It’s often described as the Olympics of the Food World. Entering its 26th edition in 2013, the Bocuse D’Or—a biennial competition started by one of the fathers of French cooking, Paul Bocuse, that brings together the best chefs in a country, and then the world—is one of the great culinary honors.
This year, the top toque award at the U.S.A. competition went to Chef Richard Rosendale The Greenbrier resort in West Virginia. On Sunday, at the Culinary Institute of America in Hyde Park, NY, Rosendale—who’s one of only 66 Master Chefs in the country—dazzled the judges’ taste buds with a version of D'Artagnan Winter Chicken Preparations. It's hard not get hungry reading Chef Rosendale's description:
"The chicken was slow cooked sous vide, stuffed with cornbread and country ham, and then basted with winter black truffle butter. After cooking, the chicken was finished in the deep fryer to crisp the skin. It was served with a play on chicken and dumplings, pickled beets, and onion ash infused chicken sausage. Sauce was a rich chicken jus enriched with foie gras and maderia."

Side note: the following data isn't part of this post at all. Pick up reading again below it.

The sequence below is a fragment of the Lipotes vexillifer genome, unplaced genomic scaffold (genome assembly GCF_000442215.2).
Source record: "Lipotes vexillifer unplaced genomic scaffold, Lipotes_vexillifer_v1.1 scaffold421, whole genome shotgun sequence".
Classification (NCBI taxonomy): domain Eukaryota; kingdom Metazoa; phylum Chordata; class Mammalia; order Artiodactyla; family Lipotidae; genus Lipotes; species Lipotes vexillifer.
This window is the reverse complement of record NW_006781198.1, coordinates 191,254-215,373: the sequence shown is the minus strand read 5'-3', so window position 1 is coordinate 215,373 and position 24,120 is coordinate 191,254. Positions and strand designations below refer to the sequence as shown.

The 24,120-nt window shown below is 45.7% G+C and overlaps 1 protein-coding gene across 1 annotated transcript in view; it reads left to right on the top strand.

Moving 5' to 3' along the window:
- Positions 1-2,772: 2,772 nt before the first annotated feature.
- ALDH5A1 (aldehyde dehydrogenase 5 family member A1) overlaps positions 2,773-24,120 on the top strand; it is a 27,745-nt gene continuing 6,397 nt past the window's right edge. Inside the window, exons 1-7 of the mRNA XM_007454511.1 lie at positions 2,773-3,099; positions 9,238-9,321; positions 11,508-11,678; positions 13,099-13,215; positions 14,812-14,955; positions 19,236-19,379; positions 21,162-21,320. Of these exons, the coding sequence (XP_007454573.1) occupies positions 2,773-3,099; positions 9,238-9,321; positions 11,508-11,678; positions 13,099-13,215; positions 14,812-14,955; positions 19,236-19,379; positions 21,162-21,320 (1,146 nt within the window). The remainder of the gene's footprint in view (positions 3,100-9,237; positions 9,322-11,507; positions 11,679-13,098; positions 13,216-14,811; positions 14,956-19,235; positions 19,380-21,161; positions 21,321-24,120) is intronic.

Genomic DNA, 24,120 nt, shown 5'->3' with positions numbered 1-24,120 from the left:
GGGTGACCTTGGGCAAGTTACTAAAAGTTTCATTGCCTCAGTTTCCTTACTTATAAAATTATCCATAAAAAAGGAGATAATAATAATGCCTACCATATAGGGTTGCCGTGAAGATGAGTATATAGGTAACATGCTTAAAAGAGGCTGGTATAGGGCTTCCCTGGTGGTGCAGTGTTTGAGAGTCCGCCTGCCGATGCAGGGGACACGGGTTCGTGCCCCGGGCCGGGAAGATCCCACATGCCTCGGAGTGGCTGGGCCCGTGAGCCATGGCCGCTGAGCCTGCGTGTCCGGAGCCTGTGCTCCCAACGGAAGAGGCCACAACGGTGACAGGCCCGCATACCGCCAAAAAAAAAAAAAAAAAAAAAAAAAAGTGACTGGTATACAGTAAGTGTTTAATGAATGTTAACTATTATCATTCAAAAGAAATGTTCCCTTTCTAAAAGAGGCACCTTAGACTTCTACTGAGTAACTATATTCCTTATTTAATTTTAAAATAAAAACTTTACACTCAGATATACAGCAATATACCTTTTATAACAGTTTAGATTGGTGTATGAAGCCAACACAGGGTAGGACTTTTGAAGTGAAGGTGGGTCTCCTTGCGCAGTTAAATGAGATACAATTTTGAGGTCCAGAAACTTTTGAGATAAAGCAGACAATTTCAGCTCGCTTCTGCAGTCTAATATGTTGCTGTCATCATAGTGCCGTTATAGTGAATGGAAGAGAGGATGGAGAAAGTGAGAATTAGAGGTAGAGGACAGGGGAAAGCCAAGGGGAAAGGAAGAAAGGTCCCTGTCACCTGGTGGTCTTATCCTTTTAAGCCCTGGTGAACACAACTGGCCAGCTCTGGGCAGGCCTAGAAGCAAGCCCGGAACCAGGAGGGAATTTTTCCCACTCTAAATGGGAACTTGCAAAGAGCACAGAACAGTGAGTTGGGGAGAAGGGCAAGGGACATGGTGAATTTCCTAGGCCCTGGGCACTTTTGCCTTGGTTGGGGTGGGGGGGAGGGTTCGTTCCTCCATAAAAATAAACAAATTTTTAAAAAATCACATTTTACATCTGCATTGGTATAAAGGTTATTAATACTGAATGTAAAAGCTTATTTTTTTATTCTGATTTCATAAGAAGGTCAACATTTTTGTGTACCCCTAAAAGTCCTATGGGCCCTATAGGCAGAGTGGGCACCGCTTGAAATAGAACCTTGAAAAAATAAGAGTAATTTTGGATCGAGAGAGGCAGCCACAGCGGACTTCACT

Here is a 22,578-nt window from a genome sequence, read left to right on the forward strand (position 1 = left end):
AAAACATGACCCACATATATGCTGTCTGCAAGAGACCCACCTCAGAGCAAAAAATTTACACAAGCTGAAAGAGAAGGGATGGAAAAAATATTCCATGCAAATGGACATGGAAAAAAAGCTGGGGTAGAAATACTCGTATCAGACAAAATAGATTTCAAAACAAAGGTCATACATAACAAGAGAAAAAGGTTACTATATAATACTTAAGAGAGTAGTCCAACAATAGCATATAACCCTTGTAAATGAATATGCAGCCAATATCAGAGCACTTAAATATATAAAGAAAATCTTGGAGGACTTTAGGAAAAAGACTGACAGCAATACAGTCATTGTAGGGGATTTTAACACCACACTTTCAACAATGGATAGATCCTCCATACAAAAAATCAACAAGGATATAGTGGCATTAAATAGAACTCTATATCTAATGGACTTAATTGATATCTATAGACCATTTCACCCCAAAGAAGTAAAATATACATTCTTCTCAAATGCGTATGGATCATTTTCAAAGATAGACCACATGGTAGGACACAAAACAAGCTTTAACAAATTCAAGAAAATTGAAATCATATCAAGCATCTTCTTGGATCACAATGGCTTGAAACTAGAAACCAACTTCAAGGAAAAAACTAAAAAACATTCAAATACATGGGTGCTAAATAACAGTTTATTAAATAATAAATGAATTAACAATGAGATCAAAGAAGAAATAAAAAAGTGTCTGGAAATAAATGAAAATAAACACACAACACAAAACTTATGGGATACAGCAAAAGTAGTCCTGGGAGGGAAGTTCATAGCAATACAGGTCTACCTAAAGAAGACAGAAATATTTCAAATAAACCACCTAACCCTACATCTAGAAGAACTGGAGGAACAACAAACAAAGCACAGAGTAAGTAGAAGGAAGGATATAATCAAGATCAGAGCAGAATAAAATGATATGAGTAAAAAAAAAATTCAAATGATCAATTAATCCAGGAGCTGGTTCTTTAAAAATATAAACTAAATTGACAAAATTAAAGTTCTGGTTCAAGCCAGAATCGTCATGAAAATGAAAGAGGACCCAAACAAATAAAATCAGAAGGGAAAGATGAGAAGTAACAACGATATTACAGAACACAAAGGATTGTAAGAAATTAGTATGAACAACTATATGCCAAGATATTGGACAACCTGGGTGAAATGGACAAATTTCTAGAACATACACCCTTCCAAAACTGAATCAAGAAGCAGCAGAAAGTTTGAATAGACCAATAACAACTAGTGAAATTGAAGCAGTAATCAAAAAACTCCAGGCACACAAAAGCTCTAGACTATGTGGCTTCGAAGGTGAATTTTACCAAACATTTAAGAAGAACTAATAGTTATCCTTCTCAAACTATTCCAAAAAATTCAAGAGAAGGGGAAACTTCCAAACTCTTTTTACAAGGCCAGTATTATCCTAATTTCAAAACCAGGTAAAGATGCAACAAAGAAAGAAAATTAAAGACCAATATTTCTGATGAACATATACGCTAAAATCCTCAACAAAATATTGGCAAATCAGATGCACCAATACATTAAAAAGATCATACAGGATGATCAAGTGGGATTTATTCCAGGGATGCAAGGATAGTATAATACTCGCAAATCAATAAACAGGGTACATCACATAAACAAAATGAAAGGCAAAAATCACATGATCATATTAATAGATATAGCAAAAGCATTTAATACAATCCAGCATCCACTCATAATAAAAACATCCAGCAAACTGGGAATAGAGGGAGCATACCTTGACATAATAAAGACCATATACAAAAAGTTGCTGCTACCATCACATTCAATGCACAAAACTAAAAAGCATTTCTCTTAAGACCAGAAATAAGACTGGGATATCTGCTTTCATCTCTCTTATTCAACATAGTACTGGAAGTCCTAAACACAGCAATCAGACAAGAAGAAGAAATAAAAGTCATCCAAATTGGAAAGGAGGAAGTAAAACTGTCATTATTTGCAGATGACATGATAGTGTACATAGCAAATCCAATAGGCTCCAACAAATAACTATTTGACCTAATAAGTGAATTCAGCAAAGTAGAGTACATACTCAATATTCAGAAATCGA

Next January, Rosendale will compete against 24 of the best chefs in the world in Lyon, France for the gold. But life in the kitchen is not all sautéing techniques and souffles for the Pennsylvania-born chef. His more humble Coconut Pound Cake is a perennial fan favorite at the resort. No matter how you slice it, victory is surely sweet for Rosendale—and for guests at The Greenbrier.
Adrien Glover is the deputy digital editor at Travel + Leisure.